Coping with stress and uncertainty  

BAR HARBOR—As the winter season continues, the Maine Department of Health and Human Services (DHHS) reminds Maine people that mental health resources are available to help during times of stress and uncertainty, including through the StrengthenME initiative and traditional crisis support.  

Some of the signs that your mental health may need attention and care include irritability, nervousness, changes in appetite, fatigue and difficulty sleeping or concentrating. More serious warning signs may include a sense of hopelessness, withdrawing from loved ones, substance misuse, self-harm and feelings, thoughts or actions of suicide.  

In October, Maine DHHS announced the launch of StrengthenME, an initiative to help Maine people cope with the stress and uncertainty of the COVID-19 pandemic by providing free tools, support and community connections that promote wellness, resilience and recovery. Supported by nearly $5 million in federal funding, the StrengthenME coalition has already provided help through over 23,000 contacts with Maine people. StrengthenME resources can help people develop coping strategies and selfcare practices before emotional challenges escalate into more serious mental health problems. 

If you or someone you know is looking for support, call StrengthenME at (207) 221-8198, seven days a week, from 8 a.m. to 8 p.m. StrengthenME is free, confidential, anonymous and available to anyone in Maine. This line will also connect callers who are health care workers, first responders and school staff to the FrontLine WarmLine, a dedicated phone support service for these groups.  

For people who are feeling overwhelmed by depression or anxiety, crisis support is available. Seek help immediately if you or someone you know is talking about suicide, feelings of hopelessness or unbearable pain, or about being a burden to others. 

If you or someone you know is experiencing a mental health crisis, call or text the Statewide Crisis Line at (888568-1112, seven days a week, 24 hours a day. This line is free and confidential and staffed by trained crisis clinicians who can connect you to the closest crisis center.   

While there’s no indication of an increase in suicide rates in Maine in 2020 compared to 2019, the volume of calls to the Statewide Crisis Line has increased. This higher call volume suggests not only that people are feeling distress but also that they are reaching out to seek help.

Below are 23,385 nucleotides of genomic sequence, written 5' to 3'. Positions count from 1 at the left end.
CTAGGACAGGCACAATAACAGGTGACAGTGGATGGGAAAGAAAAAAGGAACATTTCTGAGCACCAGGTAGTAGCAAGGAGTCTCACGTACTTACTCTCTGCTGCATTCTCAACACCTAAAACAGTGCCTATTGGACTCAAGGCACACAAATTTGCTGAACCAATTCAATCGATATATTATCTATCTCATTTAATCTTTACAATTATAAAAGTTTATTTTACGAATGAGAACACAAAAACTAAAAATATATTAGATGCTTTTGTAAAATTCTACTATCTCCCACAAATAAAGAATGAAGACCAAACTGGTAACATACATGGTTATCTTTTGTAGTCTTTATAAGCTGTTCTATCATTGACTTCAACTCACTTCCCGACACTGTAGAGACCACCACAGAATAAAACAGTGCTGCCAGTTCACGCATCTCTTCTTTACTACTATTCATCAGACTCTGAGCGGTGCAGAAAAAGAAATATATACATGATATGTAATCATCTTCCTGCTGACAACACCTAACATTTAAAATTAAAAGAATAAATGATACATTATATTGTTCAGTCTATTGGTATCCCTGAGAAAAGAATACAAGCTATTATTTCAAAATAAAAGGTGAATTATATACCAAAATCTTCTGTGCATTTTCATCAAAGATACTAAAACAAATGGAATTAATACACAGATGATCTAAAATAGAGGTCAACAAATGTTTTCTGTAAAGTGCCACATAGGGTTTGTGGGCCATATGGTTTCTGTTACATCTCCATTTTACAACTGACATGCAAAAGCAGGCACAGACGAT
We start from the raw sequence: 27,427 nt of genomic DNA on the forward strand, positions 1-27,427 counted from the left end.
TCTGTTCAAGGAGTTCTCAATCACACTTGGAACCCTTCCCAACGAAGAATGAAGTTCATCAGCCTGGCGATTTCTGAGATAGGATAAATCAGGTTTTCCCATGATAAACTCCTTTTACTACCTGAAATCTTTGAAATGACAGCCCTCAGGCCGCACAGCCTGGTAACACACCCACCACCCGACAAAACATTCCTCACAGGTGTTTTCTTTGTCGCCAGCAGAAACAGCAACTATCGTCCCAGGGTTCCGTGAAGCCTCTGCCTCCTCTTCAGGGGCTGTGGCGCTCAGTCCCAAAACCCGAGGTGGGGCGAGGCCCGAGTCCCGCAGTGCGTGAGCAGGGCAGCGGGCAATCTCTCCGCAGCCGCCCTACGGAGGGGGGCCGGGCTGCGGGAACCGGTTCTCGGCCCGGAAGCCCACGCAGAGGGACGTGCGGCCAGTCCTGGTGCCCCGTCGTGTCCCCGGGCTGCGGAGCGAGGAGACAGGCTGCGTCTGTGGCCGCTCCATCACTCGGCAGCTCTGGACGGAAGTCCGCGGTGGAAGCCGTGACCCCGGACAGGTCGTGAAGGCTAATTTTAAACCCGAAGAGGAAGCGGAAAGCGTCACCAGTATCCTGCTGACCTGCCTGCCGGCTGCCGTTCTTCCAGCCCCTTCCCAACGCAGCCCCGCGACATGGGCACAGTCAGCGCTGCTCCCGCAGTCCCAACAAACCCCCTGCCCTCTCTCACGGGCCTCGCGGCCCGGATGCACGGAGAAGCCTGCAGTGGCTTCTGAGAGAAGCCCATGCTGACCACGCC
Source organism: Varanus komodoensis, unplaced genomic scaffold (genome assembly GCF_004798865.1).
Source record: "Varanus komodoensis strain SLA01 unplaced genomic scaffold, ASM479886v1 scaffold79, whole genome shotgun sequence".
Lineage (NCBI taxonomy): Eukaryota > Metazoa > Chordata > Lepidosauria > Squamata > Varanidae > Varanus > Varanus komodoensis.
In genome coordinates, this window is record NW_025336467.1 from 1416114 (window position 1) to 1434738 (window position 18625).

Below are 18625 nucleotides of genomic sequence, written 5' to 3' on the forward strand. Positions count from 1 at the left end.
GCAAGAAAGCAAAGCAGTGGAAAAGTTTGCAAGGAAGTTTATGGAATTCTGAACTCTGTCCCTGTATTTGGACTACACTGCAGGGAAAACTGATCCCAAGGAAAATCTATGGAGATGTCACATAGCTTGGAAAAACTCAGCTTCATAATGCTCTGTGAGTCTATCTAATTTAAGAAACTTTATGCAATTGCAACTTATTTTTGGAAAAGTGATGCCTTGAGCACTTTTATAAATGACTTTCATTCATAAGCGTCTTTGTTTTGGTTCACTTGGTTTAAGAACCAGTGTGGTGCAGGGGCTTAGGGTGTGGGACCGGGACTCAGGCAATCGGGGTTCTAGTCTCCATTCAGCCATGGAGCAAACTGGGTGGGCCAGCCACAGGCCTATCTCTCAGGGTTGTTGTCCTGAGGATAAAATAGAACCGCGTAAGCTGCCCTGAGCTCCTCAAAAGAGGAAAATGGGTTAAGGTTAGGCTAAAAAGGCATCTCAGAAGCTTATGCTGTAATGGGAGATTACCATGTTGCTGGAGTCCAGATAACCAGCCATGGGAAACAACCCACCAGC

In addition to StrengthenME, Maine DHHS has launched the OPTIONS (Overdose Prevention Through Intensive Outreach, Naloxone and Safety) initiative to combat the rise in fatal drug overdoses exacerbated by the COVID-19 pandemic. Under the initiative, mobile response teams in every Maine county engage with communities that have high rates of drug overdoses to promote drug prevention and harm reduction strategies, connect people directly to recovery services and treatment, and distribute naloxone, the lifesaving overdose medication.   

This latest effort in the Mills Administration’s response to the opioid epidemic, supported by $2.5 million in existing federal funds, comes as fatal drug overdoses are rising nationally. Fatal overdoses in Maine began to rise prior to COVID-19, but they have been exacerbated by the pandemic, which is making it more challenging to connect people with treatment and recovery resources.   

In response to the COVID-19 pandemic, the administration has also authorized recovery service providers to utilize telehealth services, increased flexibility for take-home doses of the opioid treatment methadone and provided flexibility to needle exchange programs.  

Behavioral health resources can also be accessed through Maine’s 211 service by dialing 211, texting your zip code to 898-211, emailing[email protected] or   

Leave a Reply

Your email address will not be published.